World Citizen

Making a difference through public policy changes

Samia Osman. Image: John Soares

Ever since she was young, Samia Osman, Class of 2017, wanted to be a trauma surgeon.

The MD/MPP (Master’s in Public Policy) student at Harvard Medical School and Harvard Kennedy School of Government now hopes to do more: She is pursuing a career in both medicine and public policy.

“I want to be a physician and advocate for millions of people.” —Samia Osman

With a concentration in international diplomacy in the MPP program, Osman said she sees many ways to link medicine and policy making. She already has experience as a Fulbright Scholar in Taiwan and as a health consultant for the United Nations Work and Relief Agency in Palestine and Lebanon.

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Based on her past United Nations work with Middle Eastern refugees suffering from Post-Traumatic Stress Disorder and depression, and her current work with U.S. veterans returning from war and areas of civil unrest, Osman said she is most interested in working to help communities reconstruct after major conflicts. 

“I want to be there to help build up the health care system again,” she said.

Joint venture

Osman said her third-year Principle Clinical Experience helped her confirm her decision to go into trauma surgery. She is applying to surgery residencies and looks forward to developing the skills and dexterity required to become a surgeon.

Combining surgery with public policy is a powerful draw for the Castle Society student because the individual cases she would see first-hand as a surgeon could be products of systematic issues.

Osman said she wants to take care of one patient at a time, but she also wants to try to solve system-wide health care problems, too, for example caring for patients who are the victims of gun violence.

“Since surgeons play a significant role on the frontlines, saving the very lives that are affected, they have the credibility and knowledge to be at the table to tackle these policy issues," Osman said.

Osman believes problem solving and policy changes have to work both ways—bottom up and top down.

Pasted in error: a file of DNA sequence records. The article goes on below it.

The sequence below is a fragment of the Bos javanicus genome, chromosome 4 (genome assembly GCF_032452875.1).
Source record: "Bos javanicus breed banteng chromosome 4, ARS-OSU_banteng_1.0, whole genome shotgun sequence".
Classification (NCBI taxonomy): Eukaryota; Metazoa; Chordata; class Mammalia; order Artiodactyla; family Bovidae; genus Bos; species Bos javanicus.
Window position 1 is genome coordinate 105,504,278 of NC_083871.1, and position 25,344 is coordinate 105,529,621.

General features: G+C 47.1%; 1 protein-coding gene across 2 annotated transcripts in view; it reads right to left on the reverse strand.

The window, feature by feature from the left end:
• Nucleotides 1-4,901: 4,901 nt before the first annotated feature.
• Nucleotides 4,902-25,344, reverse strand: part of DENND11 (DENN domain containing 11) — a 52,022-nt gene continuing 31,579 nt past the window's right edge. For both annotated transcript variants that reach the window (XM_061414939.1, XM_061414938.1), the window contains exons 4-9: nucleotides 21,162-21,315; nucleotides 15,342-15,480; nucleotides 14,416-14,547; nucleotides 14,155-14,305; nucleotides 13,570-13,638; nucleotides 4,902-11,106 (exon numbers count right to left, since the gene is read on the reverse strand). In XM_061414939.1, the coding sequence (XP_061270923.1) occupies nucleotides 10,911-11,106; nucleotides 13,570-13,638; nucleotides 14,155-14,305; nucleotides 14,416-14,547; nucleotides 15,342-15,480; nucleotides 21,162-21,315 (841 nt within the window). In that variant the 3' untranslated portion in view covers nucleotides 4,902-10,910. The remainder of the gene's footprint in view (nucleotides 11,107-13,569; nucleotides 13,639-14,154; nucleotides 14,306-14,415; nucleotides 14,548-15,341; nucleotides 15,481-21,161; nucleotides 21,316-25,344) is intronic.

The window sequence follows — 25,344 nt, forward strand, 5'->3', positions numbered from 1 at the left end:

“If I want to work in public policy, I have to understand what people are facing,” she said.

Getting her feet wet

Although Osman has only just completed her year at the Harvard Kennedy School, she has already begun trying her hand at policy making, putting to use the skills she gained through classes in economics, ethics, analysis and reform.

At HMS, for example, Osman serves on the Committee on Financial Aid for Medical Students, where she was instrumental in the reinstatement of a policy that reimburses health insurance costs to financial aid recipients who are married and have coverage under their spouse’s plan. 

Additionally, Osman has served as president of Harvard’s American Medical Association chapter; as a student representative to the Massachusetts Medical Society, where she served on the Committee on Women’s Medicine; and as student division president of the American Medical Women’s Association.

Osman recently authored a medical resolution that was passed by the AMA in support of giving lactation time for postpartum female students during exams.

The resolution was first met with some resistance, but Osman rallied support. The resolution not only passed but was also expanded to include accommodations for women physicians who are nursing when they take recertification exams.

Osman is currently working with another group of students to end the Clinical Skills Step 2 exam, which tests medical students on their ability to interview patients and perform physical examinations. A passing score is required in order to get their license to practice medicine, but the students believe the exam is redundant and poses a financial burden. They have garnered support from every medical school in the country and Osman, who is handling the legislative aspects of the movement, has submitted resolutions to the Mass. Medical Society and the AMA. 

In March, Osman was honored with the 2016 Anne C. Carter Leadership Award from the American Medical Women’s Association for her service to the organization and record of outstanding leadership.

Pushing the envelope

To continue to affect policy on a larger scale, Osman said she plans to remain involved with the AMA as a resident. Then, once she is established in a practice, she may run for office on the local level, she said.

At the Kennedy School, Osman was engaged in a program called From Harvard Square to the Oval Office, a year-long program where women are trained in the art of becoming a politician, including such skills as fundraising, networking and interfacing with the public and the media.

Osman was born in Canada, but her mother is originally from Hong Kong, with ancestors from China, Uyghur and Indonesia. Osman’s father grew up in Texas, and he is of Egyptian, Sudanese and Turkish descent. Osman herself was raised in Arizona. 

Osman says the easiest explanation of her ethnic background is “just human being.”

Eventually, Osman said, she would love to run for governor of Arizona and then become a U.S. senator. From that platform, Osman believes she could affect change for many other citizens in the world.

“I want to be a physician and advocate for millions of people,” she said.